This month our lead article on HIV and circumcision comes from Uganda. The front cover of January’s issue shows the Nile at Lake Victoria in Uganda. If you only have time to read one article this week, it should be this one in the real world there are only two types and cost of these HIV tests is different read below to understand the difference.

Male circumcision wound healing in human immunodeficiency virus (HIV)-negative and HIV-positive men in Rakai, Uganda

Godfrey Kigozi*, Richard Musoke*, Nehemiah Kighoma*, Stephen Watya*, David Serwadda*, Fred Nalugoda*, Noah Kiwanuka‡, James Nkale*, Fred Wabwire-Mangen, Frederick Makumbi*, Nelson K. Sewankambo§, Ronald H. Gray* and Maria J. Wawer*

*Rakai Health Sciences Program, Entebbe, Urocare, School of Public Health, Makerere University, and §College of Health Sciences, Makerere University, Kampala, Uganda, and ¶Department of Epidemiology, Johns Hopkins University, Bloomberg School of Public Health, Baltimore, MD, USA

OBJECTIVE

• To assess completed wound healing after medical male circumcision (MMC) among human immunodeficiency virus (HIV)-negative and HIV-positive men with cluster of differentiation 4 (CD4) counts of <350 and ≥350 cells/mm3, as minimal data are available on the safety of MMC among HIV-positive men with low CD4 counts.

PATIENTS AND METHODS

• In all, 262 HIV-negative and 177 HIV-positive consenting males aged ≥12 years accepted MMC using the dorsal slit procedure and were enrolled in the study.

• Socio-demographic and behavioural data and blood for HIV testing and CD4 counts were collected at baseline.

• Participants were followed weekly to collect information on resumption of sex, condom use and both self-reported and clinically assessed wound healing.

• The proportions healed among HIV-positive men were compared with HIV-negative men. Time to complete wound healing was assessed by Kaplan–Meier survival analysis.

RESULTS

• There were no statistically significant differences in the proportion of men healed by HIV status.

• At 4 weeks, the proportions healed were 85.9% in HIV-negative men, 77.4% in HIV-positive men with a CD4 count of ≥350 cells/mm3and 87.1% in HIV-positive men with a CD4 count of <350 cells/mm3.

• The median time to healing was 4 weeks and did not vary by HIV or CD4 status.

• All men had certified complete wound healing at 6 weeks after MMC. In all, 1.4% of HIV-positive men with a CD4 count of <350 cells/mm3 resumed sex before healing, compared with 8.5% among HIV-positive men with a CD4 count of ≥350 cells/mm3 (P = 0.052) and 7.8% (P = 0.081) among HIV-negative men.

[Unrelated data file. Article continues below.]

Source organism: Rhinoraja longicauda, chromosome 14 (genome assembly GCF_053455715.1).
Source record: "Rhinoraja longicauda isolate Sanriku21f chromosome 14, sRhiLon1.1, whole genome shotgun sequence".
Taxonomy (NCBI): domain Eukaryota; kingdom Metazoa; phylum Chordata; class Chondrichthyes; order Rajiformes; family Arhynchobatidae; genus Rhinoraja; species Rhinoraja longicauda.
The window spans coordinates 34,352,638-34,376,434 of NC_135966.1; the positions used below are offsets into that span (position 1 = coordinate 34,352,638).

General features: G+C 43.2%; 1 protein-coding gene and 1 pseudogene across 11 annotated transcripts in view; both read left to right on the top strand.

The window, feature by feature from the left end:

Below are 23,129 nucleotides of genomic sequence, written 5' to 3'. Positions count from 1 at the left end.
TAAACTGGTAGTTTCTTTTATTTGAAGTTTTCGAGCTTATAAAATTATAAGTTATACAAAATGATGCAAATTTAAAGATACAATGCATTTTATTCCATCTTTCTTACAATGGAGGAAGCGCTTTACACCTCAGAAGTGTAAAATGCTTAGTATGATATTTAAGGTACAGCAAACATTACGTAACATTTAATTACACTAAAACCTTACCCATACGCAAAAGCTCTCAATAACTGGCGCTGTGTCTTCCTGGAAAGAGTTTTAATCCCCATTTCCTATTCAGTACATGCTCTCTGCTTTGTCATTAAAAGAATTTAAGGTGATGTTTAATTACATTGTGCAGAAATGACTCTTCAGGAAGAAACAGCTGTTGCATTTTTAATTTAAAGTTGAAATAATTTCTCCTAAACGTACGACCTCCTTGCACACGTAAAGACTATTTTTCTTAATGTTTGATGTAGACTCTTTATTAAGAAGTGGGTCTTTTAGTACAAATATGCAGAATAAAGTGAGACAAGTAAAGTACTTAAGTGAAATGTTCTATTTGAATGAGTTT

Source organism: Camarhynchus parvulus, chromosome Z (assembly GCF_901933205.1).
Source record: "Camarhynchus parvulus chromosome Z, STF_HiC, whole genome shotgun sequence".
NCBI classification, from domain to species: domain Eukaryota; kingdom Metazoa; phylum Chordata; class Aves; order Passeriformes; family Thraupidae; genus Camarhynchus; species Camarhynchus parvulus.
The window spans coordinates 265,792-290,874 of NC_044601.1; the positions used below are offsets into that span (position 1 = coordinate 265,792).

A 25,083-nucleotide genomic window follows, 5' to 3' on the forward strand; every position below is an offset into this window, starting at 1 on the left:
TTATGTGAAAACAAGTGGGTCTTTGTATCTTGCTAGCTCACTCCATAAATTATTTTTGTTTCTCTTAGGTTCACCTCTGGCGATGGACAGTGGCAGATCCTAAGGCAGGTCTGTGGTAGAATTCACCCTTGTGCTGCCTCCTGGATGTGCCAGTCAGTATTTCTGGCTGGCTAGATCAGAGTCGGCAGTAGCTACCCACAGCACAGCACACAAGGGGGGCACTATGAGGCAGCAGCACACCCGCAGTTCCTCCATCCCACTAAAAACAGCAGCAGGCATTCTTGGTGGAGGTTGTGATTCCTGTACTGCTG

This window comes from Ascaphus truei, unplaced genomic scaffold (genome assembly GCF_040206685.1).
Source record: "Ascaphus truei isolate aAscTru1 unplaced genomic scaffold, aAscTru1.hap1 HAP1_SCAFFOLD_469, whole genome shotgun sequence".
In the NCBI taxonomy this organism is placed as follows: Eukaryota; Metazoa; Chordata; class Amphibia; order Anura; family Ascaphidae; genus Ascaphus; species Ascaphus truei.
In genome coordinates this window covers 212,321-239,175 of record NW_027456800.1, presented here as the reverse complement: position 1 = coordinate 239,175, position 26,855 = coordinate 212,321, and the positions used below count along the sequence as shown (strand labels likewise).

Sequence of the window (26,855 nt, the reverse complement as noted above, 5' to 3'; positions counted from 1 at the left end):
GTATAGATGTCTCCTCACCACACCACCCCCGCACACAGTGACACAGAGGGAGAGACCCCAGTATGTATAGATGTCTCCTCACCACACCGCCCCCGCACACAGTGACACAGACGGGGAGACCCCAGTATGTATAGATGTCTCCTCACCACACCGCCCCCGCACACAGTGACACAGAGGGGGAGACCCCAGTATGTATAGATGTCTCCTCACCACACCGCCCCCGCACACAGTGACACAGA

CONCLUSION

• Inclusion of HIV-positive men with low CD4 counts in MMC services is not deleterious to postoperative wound healing.

 

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Editorial: Circumcision – follow-up or not?

There is an excellent study from Uganda in this issue of the BJUI [1]. It looks at the rate of healing of men undergoing prophylactic circumcision. Some had HIV; others not. What they termed ‘complete wound healing’ was an intact scar without a scab, sutures or a sinus – effectively a ‘sealed’ wound. There are several useful data therein:

  • all men had healed by 6 weeks; the median being 4 weeks.
  • HIV status did not appear to delay wound healing, even with low CD4 counts.
  • the patient was 95% likely to judge wound healing correctly himself.
  • routine circumcision can be safely carried out by trained medical officers.
  • a complication rate of 0.5% was reported.

So what follow-up, if any, is necessary after circumcision? Based on this population it would appear that a well instructed/consented patient can be relied on to judge healing after prophylactic circumcision. They probably do not need follow-up provided their expectations are managed well, and there is ease of access to return should problems arise.

However, this may not be generalizable to men having circumcision for phimosis or other abnormality of foreskin. These patients may have delayed healing, meatal issues or a urethral stricture upstream. Histopathological examination of abnormal foreskins is sensible also as further treatment/follow-up may indicated.

I recommend a read of this superb paper.

Paul K. Hegarty
Consultant Urological Surgeon, Mater Private, Cork, Ireland

Article of the month: Seeing the light: HAL-PDD does not lead to lower recurrence rates of bladder tumours

Every week the Editor-in-Chief selects the Article of the Week from the current issue of BJUI. The abstract is reproduced below and you can click on the button to read the full article, which is freely available to all readers for at least 30 days from the time of this post.

In addition to the article itself, there is an accompanying editorial written by prominent members of the urological community. This blog is intended to provoke comment and discussion and we invite you to use the comment tools at the bottom of each post to join the conversation.

Finally, the third post under the Article of the Week heading on the homepage will consist of additional material or media. This week we feature a video from T. O’Brien and K. Thomas summarising their paper.

If you only have time to read one article this week, it should be this one.